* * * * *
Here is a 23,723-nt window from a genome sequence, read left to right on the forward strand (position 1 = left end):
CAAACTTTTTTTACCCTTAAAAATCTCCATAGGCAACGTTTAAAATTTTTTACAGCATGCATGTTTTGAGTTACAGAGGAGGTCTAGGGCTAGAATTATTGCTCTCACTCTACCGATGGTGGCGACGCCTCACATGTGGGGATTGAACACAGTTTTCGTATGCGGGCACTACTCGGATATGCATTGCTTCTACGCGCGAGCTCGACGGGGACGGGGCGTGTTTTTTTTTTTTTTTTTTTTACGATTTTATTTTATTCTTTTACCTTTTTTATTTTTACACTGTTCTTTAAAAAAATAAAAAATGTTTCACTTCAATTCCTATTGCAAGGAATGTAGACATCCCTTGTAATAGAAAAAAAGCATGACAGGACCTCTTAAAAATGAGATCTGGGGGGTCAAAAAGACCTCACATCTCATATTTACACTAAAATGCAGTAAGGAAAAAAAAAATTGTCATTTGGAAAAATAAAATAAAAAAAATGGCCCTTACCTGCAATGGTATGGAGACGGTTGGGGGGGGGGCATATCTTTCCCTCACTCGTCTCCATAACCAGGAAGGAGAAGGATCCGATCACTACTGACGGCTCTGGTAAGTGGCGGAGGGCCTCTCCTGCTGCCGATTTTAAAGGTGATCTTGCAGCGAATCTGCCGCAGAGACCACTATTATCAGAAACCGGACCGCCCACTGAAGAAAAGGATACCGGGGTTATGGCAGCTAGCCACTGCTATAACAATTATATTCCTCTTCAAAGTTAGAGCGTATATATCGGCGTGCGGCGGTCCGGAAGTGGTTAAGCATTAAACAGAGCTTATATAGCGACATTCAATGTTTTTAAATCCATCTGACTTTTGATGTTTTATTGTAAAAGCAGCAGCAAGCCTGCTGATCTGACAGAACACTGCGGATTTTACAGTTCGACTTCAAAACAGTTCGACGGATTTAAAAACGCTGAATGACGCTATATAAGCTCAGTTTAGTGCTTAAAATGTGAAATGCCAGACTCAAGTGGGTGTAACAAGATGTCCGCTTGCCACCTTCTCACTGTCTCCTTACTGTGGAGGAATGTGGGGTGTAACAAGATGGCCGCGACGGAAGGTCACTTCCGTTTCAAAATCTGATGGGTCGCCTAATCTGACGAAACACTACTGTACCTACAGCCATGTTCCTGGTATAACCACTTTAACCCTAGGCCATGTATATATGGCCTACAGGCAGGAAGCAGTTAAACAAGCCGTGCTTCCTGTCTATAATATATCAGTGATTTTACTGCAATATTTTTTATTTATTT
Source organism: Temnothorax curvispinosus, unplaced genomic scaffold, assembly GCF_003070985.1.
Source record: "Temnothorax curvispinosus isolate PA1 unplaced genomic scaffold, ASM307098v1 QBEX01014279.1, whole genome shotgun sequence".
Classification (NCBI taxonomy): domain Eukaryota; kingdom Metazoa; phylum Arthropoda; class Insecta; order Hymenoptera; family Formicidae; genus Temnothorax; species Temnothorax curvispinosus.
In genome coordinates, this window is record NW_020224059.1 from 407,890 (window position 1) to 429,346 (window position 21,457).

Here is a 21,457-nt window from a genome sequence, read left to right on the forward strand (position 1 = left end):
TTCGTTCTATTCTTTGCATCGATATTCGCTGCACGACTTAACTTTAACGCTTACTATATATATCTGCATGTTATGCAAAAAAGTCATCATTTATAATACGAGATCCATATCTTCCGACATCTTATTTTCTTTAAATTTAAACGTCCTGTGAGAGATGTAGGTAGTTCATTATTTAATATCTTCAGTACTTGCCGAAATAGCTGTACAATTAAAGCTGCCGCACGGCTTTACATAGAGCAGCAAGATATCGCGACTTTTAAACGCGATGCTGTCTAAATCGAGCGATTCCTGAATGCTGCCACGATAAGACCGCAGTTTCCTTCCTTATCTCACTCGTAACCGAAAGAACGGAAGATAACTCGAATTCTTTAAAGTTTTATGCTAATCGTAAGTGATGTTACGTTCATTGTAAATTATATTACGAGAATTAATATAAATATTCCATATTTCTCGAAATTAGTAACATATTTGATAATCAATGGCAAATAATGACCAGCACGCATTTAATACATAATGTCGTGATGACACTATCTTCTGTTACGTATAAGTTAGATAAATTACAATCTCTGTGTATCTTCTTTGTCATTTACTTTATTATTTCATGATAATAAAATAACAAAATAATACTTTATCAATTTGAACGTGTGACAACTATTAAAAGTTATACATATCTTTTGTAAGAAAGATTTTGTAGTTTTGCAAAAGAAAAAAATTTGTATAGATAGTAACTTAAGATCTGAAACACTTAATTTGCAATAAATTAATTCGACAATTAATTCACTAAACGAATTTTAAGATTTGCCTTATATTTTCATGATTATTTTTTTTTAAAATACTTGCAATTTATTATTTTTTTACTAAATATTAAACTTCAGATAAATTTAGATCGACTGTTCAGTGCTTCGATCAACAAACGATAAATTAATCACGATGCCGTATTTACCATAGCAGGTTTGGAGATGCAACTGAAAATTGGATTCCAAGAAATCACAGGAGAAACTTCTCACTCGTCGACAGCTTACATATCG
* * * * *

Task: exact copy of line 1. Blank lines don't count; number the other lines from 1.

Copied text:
Here is a 23,723-nt window from a genome sequence, read left to right on the forward strand (position 1 = left end):